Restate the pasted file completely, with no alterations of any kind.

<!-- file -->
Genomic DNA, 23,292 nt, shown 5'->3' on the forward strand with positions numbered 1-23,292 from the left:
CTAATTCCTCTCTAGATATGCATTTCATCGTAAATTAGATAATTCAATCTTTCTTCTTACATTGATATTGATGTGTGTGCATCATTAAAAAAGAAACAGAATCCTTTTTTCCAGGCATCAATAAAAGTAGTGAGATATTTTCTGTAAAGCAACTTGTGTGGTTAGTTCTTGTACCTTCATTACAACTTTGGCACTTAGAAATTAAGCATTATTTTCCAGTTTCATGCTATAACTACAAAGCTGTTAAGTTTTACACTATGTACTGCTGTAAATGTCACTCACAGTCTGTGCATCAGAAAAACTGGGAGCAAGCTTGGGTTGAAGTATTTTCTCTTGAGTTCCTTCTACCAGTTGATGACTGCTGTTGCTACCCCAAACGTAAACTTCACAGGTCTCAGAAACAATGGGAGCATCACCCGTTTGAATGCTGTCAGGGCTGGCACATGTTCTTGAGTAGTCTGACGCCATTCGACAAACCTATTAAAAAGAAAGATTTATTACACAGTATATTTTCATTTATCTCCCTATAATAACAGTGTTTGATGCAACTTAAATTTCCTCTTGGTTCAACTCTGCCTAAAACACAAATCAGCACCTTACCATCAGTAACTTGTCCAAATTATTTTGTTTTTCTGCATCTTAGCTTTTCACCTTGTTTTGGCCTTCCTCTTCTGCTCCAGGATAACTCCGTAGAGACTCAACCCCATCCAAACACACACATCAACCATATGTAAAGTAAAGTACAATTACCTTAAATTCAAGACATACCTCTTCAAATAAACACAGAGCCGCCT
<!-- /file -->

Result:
Genomic DNA, 23,292 nt, shown 5'->3' on the forward strand with positions numbered 1-23,292 from the left:
CTAATTCCTCTCTAGATATGCATTTCATCGTAAATTAGATAATTCAATCTTTCTTCTTACATTGATATTGATGTGTGTGCATCATTAAAAAAGAAACAGAATCCTTTTTTCCAGGCATCAATAAAAGTAGTGAGATATTTTCTGTAAAGCAACTTGTGTGGTTAGTTCTTGTACCTTCATTACAACTTTGGCACTTAGAAATTAAGCATTATTTTCCAGTTTCATGCTATAACTACAAAGCTGTTAAGTTTTACACTATGTACTGCTGTAAATGTCACTCACAGTCTGTGCATCAGAAAAACTGGGAGCAAGCTTGGGTTGAAGTATTTTCTCTTGAGTTCCTTCTACCAGTTGATGACTGCTGTTGCTACCCCAAACGTAAACTTCACAGGTCTCAGAAACAATGGGAGCATCACCCGTTTGAATGCTGTCAGGGCTGGCACATGTTCTTGAGTAGTCTGACGCCATTCGACAAACCTATTAAAAAGAAAGATTTATTACACAGTATATTTTCATTTATCTCCCTATAATAACAGTGTTTGATGCAACTTAAATTTCCTCTTGGTTCAACTCTGCCTAAAACACAAATCAGCACCTTACCATCAGTAACTTGTCCAAATTATTTTGTTTTTCTGCATCTTAGCTTTTCACCTTGTTTTGGCCTTCCTCTTCTGCTCCAGGATAACTCCGTAGAGACTCAACCCCATCCAAACACACACATCAACCATATGTAAAGTAAAGTACAATTACCTTAAATTCAAGACATACCTCTTCAAATAAACACAGAGCCGCCT